I’ve been reading (and rereading) the book of Habakkuk lately. It is a small book nestled between Nahum and Zephaniah and is unique among the prophetical writings in that it contains no message to Israel or Judah. Instead, it’s a dialogue between a desperate and disappointed prophet and his very confusing God. It’s an intimate look into an intense conversation, and I feel like a bystander looking over someone’s shoulder and reading their email. I know I shouldn’t, but I do anyway. I feel like a scriptural voyeur who hasn’t been caught!
However, Habakkuk is not unique in the way the prophet accuses God of being not only unjust, but unfathomable. Jonah and Jeremiah also leveled some harsh accusations towards God who, being God, never takes it personally but redirects His servants to see the bigger picture. That comforts me, because I’ve leveled my share of disappoints with God, who always gently brings me around to see things His way.
Upon my first reading, I immediately understood Habakkuk’s emotions. He sees his people are in trouble and prays for God’s help. I’ve done that. So far, so good. In response, God tells Habakkuk He will fix things by bringing the completely depraved, godless and idol-worshiping Babylonians in to punish God’s own people. In other words, the unrighteous will teach the righteous. However, now that Habakkuk gets an answer to his prayer, he calls a time out and registers a second complaint to God, telling Him he doesn’t like God’s answer! Me once again. Has Habakkuk been reading MY emails?!
“Wait,” he says. “I wanted You to fix things, but not THAT way!” That sounds like me, too. I want an answer, but I want a comfortable, encouraging answer. I want an answer that will show God is on my side because I’m God’s chosen and beloved servant. I practice talking to God with the confident assurance I’m going to get preferential treatment because I’m a child of the King and all the answers to my prayers will be those that will bless my soul and encourage my church to worship the beauty and majesty of God. In other words, like Habakkuk, I’ve told God I wasn’t sure He knew what He was doing. And I’m also sure I’m not alone.
Still, after his complaints, Habakkuk does something wonderful: He waits. “I will climb up to my watchtower and stand at my guardpost,” he writes. “There I will wait to see what the LORD says and how he will answer my complaint” (2:1). He knows God will answer and he goes back to work to see how God will reveal Himself.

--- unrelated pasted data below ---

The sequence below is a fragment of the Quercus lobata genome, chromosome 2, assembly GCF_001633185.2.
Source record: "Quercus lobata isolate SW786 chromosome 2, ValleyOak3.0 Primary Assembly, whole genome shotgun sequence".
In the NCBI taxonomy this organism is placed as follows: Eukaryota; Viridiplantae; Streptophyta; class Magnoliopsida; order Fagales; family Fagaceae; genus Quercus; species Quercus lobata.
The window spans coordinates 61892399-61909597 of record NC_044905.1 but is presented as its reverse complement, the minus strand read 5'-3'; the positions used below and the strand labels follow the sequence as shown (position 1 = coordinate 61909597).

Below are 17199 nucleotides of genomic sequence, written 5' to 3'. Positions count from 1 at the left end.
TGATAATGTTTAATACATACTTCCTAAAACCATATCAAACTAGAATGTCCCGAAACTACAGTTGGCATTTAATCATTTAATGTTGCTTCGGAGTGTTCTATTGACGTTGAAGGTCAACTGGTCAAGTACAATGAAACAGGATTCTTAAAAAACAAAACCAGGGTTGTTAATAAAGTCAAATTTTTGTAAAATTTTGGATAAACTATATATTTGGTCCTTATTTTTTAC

Then, after hearing the God’s answer to his second complaint, Habakkuk does something that astounds me. He takes the worst possible news he could ever hear from God—“I trembled inside when I heard this; my lips quivered with fear. My legs gave way beneath me, and I shook in terror” (3:16)—and decides, “yet I will rejoice in the LORD! I will be joyful in the God of my salvation!” (3:17-18). That’s a level of faith I’m only beginning to understand. God is not only Habakkuk’s Savior, He is also his King and His Lord. And if the Lord has decided this is the best course of action, then no matter how difficult it will be for him personally, Habakkuk will never abandon gratitude and a joyful expectation that one day, and maybe not even in his lifetime, God will work out everything according to His glory and our good. Even when there are no figs, no grapes, no olives, dead flocks and empty cattle barns (3:17), “yet I will rejoice in the LORD!” And Habakkuk can say that because, “The Sovereign LORD is my strength!” (3:19).
In his introduction to Habakkuk, Eugene Peterson writes, “Habakkuk started out exactly where we start out with our puzzled complaints and God-accusations, but he didn’t stay there. He ended up in a world, along with us, where every detail in our lives of love for God is worked into something good.” When I understand this then, and only then, will I live “as surefooted as a deer, able to tread upon the heights.” (3:19). And what a view from the heights it will be!